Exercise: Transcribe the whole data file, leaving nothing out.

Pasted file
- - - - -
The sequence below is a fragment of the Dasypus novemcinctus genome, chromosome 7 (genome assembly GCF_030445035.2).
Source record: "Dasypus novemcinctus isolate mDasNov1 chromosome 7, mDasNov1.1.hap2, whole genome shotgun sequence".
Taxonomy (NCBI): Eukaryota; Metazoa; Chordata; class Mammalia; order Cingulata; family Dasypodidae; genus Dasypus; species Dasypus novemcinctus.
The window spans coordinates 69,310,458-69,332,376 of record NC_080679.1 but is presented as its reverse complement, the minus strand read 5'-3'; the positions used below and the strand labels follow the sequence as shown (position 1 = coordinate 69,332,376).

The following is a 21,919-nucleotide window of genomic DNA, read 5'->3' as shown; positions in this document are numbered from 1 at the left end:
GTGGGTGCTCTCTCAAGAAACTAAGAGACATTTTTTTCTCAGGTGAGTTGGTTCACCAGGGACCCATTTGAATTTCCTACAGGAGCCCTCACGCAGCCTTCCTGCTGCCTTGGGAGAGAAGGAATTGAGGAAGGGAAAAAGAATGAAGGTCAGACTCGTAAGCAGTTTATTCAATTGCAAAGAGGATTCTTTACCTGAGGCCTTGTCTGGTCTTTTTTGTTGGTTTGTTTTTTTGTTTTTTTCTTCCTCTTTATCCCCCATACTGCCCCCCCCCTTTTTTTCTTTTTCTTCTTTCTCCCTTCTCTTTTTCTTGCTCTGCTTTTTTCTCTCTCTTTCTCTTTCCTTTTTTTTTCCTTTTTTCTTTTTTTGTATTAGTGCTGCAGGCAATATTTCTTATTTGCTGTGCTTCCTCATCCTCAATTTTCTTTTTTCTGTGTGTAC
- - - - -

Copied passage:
The sequence below is a fragment of the Dasypus novemcinctus genome, chromosome 7 (genome assembly GCF_030445035.2).
Source record: "Dasypus novemcinctus isolate mDasNov1 chromosome 7, mDasNov1.1.hap2, whole genome shotgun sequence".
Taxonomy (NCBI): Eukaryota; Metazoa; Chordata; class Mammalia; order Cingulata; family Dasypodidae; genus Dasypus; species Dasypus novemcinctus.
The window spans coordinates 69,310,458-69,332,376 of record NC_080679.1 but is presented as its reverse complement, the minus strand read 5'-3'; the positions used below and the strand labels follow the sequence as shown (position 1 = coordinate 69,332,376).

The following is a 21,919-nucleotide window of genomic DNA, read 5'->3' as shown; positions in this document are numbered from 1 at the left end:
GTGGGTGCTCTCTCAAGAAACTAAGAGACATTTTTTTCTCAGGTGAGTTGGTTCACCAGGGACCCATTTGAATTTCCTACAGGAGCCCTCACGCAGCCTTCCTGCTGCCTTGGGAGAGAAGGAATTGAGGAAGGGAAAAAGAATGAAGGTCAGACTCGTAAGCAGTTTATTCAATTGCAAAGAGGATTCTTTACCTGAGGCCTTGTCTGGTCTTTTTTGTTGGTTTGTTTTTTTGTTTTTTTCTTCCTCTTTATCCCCCATACTGCCCCCCCCCTTTTTTTCTTTTTCTTCTTTCTCCCTTCTCTTTTTCTTGCTCTGCTTTTTTCTCTCTCTTTCTCTTTCCTTTTTTTTTCCTTTTTTCTTTTTTTGTATTAGTGCTGCAGGCAATATTTCTTATTTGCTGTGCTTCCTCATCCTCAATTTTCTTTTTTCTGTGTGTAC